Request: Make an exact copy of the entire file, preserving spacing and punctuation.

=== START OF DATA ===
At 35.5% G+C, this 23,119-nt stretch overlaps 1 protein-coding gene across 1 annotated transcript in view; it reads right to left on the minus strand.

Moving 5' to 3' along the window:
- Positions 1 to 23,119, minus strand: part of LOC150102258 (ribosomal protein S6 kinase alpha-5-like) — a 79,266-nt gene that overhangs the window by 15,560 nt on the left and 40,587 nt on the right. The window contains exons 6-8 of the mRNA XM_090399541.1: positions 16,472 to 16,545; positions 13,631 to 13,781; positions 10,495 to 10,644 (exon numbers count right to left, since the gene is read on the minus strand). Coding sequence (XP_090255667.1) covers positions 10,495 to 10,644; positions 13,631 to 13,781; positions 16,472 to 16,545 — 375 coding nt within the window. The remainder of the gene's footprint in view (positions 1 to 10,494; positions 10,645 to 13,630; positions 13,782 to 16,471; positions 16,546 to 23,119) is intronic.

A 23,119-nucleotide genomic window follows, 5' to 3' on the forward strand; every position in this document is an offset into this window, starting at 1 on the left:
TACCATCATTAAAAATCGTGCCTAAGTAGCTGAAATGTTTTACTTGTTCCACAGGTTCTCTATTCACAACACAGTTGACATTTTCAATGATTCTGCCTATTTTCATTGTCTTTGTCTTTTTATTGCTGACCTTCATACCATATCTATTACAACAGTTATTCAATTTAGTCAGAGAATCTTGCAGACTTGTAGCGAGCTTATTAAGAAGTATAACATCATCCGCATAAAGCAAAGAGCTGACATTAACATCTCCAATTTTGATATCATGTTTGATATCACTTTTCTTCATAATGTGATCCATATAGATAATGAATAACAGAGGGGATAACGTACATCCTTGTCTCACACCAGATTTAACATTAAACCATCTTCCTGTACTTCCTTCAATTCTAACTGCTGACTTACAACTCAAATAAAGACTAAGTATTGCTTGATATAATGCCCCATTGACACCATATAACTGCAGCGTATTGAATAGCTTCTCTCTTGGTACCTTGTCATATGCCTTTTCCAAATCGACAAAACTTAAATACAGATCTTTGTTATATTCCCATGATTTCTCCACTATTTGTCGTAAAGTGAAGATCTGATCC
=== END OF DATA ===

At 35.5% G+C, this 23,119-nt stretch overlaps 1 protein-coding gene across 1 annotated transcript in view; it reads right to left on the minus strand.

Moving 5' to 3' along the window:
- Positions 1 to 23,119, minus strand: part of LOC150102258 (ribosomal protein S6 kinase alpha-5-like) — a 79,266-nt gene that overhangs the window by 15,560 nt on the left and 40,587 nt on the right. The window contains exons 6-8 of the mRNA XM_090399541.1: positions 16,472 to 16,545; positions 13,631 to 13,781; positions 10,495 to 10,644 (exon numbers count right to left, since the gene is read on the minus strand). Coding sequence (XP_090255667.1) covers positions 10,495 to 10,644; positions 13,631 to 13,781; positions 16,472 to 16,545 — 375 coding nt within the window. The remainder of the gene's footprint in view (positions 1 to 10,494; positions 10,645 to 13,630; positions 13,782 to 16,471; positions 16,546 to 23,119) is intronic.

A 23,119-nucleotide genomic window follows, 5' to 3' on the forward strand; every position in this document is an offset into this window, starting at 1 on the left:
TACCATCATTAAAAATCGTGCCTAAGTAGCTGAAATGTTTTACTTGTTCCACAGGTTCTCTATTCACAACACAGTTGACATTTTCAATGATTCTGCCTATTTTCATTGTCTTTGTCTTTTTATTGCTGACCTTCATACCATATCTATTACAACAGTTATTCAATTTAGTCAGAGAATCTTGCAGACTTGTAGCGAGCTTATTAAGAAGTATAACATCATCCGCATAAAGCAAAGAGCTGACATTAACATCTCCAATTTTGATATCATGTTTGATATCACTTTTCTTCATAATGTGATCCATATAGATAATGAATAACAGAGGGGATAACGTACATCCTTGTCTCACACCAGATTTAACATTAAACCATCTTCCTGTACTTCCTTCAATTCTAACTGCTGACTTACAACTCAAATAAAGACTAAGTATTGCTTGATATAATGCCCCATTGACACCATATAACTGCAGCGTATTGAATAGCTTCTCTCTTGGTACCTTGTCATATGCCTTTTCCAAATCGACAAAACTTAAATACAGATCTTTGTTATATTCCCATGATTTCTCCACTATTTGTCGTAAAGTGAAGATCTGATCC